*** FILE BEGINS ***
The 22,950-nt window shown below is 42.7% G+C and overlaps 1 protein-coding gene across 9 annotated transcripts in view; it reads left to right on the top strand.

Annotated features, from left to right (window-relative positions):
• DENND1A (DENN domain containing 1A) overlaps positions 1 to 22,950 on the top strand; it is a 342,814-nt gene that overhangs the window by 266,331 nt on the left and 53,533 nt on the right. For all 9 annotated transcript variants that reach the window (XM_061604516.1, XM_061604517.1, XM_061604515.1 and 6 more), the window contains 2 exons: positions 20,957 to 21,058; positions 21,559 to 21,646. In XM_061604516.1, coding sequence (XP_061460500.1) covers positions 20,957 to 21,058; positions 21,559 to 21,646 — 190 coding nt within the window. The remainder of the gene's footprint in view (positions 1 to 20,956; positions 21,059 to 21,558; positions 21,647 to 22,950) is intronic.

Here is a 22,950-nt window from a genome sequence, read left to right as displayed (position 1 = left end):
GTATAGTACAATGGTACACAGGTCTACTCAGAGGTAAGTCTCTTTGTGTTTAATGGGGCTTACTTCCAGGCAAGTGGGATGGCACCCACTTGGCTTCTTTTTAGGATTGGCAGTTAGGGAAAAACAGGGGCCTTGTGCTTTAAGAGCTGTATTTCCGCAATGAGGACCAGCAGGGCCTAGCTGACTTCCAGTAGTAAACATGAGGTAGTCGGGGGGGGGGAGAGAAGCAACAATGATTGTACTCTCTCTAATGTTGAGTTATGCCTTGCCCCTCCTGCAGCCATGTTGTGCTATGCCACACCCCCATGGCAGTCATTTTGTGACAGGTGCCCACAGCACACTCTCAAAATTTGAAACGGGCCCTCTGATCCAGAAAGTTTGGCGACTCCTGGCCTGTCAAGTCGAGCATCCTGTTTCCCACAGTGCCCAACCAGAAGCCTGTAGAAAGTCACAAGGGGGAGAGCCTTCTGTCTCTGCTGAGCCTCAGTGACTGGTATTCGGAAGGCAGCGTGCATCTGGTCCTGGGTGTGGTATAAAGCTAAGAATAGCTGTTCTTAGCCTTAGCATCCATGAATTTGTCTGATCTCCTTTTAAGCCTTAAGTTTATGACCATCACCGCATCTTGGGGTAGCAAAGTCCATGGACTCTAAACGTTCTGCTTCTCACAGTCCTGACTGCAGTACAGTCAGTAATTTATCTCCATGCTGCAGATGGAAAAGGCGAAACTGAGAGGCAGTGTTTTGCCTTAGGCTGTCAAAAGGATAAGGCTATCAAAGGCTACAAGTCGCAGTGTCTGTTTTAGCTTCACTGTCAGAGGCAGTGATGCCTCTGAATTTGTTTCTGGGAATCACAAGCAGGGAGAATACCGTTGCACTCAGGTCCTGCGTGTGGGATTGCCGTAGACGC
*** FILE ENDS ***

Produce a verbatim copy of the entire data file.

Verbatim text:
The 22,950-nt window shown below is 42.7% G+C and overlaps 1 protein-coding gene across 9 annotated transcripts in view; it reads left to right on the top strand.

Annotated features, from left to right (window-relative positions):
• DENND1A (DENN domain containing 1A) overlaps positions 1 to 22,950 on the top strand; it is a 342,814-nt gene that overhangs the window by 266,331 nt on the left and 53,533 nt on the right. For all 9 annotated transcript variants that reach the window (XM_061604516.1, XM_061604517.1, XM_061604515.1 and 6 more), the window contains 2 exons: positions 20,957 to 21,058; positions 21,559 to 21,646. In XM_061604516.1, coding sequence (XP_061460500.1) covers positions 20,957 to 21,058; positions 21,559 to 21,646 — 190 coding nt within the window. The remainder of the gene's footprint in view (positions 1 to 20,956; positions 21,059 to 21,558; positions 21,647 to 22,950) is intronic.

Here is a 22,950-nt window from a genome sequence, read left to right as displayed (position 1 = left end):
GTATAGTACAATGGTACACAGGTCTACTCAGAGGTAAGTCTCTTTGTGTTTAATGGGGCTTACTTCCAGGCAAGTGGGATGGCACCCACTTGGCTTCTTTTTAGGATTGGCAGTTAGGGAAAAACAGGGGCCTTGTGCTTTAAGAGCTGTATTTCCGCAATGAGGACCAGCAGGGCCTAGCTGACTTCCAGTAGTAAACATGAGGTAGTCGGGGGGGGGGAGAGAAGCAACAATGATTGTACTCTCTCTAATGTTGAGTTATGCCTTGCCCCTCCTGCAGCCATGTTGTGCTATGCCACACCCCCATGGCAGTCATTTTGTGACAGGTGCCCACAGCACACTCTCAAAATTTGAAACGGGCCCTCTGATCCAGAAAGTTTGGCGACTCCTGGCCTGTCAAGTCGAGCATCCTGTTTCCCACAGTGCCCAACCAGAAGCCTGTAGAAAGTCACAAGGGGGAGAGCCTTCTGTCTCTGCTGAGCCTCAGTGACTGGTATTCGGAAGGCAGCGTGCATCTGGTCCTGGGTGTGGTATAAAGCTAAGAATAGCTGTTCTTAGCCTTAGCATCCATGAATTTGTCTGATCTCCTTTTAAGCCTTAAGTTTATGACCATCACCGCATCTTGGGGTAGCAAAGTCCATGGACTCTAAACGTTCTGCTTCTCACAGTCCTGACTGCAGTACAGTCAGTAATTTATCTCCATGCTGCAGATGGAAAAGGCGAAACTGAGAGGCAGTGTTTTGCCTTAGGCTGTCAAAAGGATAAGGCTATCAAAGGCTACAAGTCGCAGTGTCTGTTTTAGCTTCACTGTCAGAGGCAGTGATGCCTCTGAATTTGTTTCTGGGAATCACAAGCAGGGAGAATACCGTTGCACTCAGGTCCTGCGTGTGGGATTGCCGTAGACGC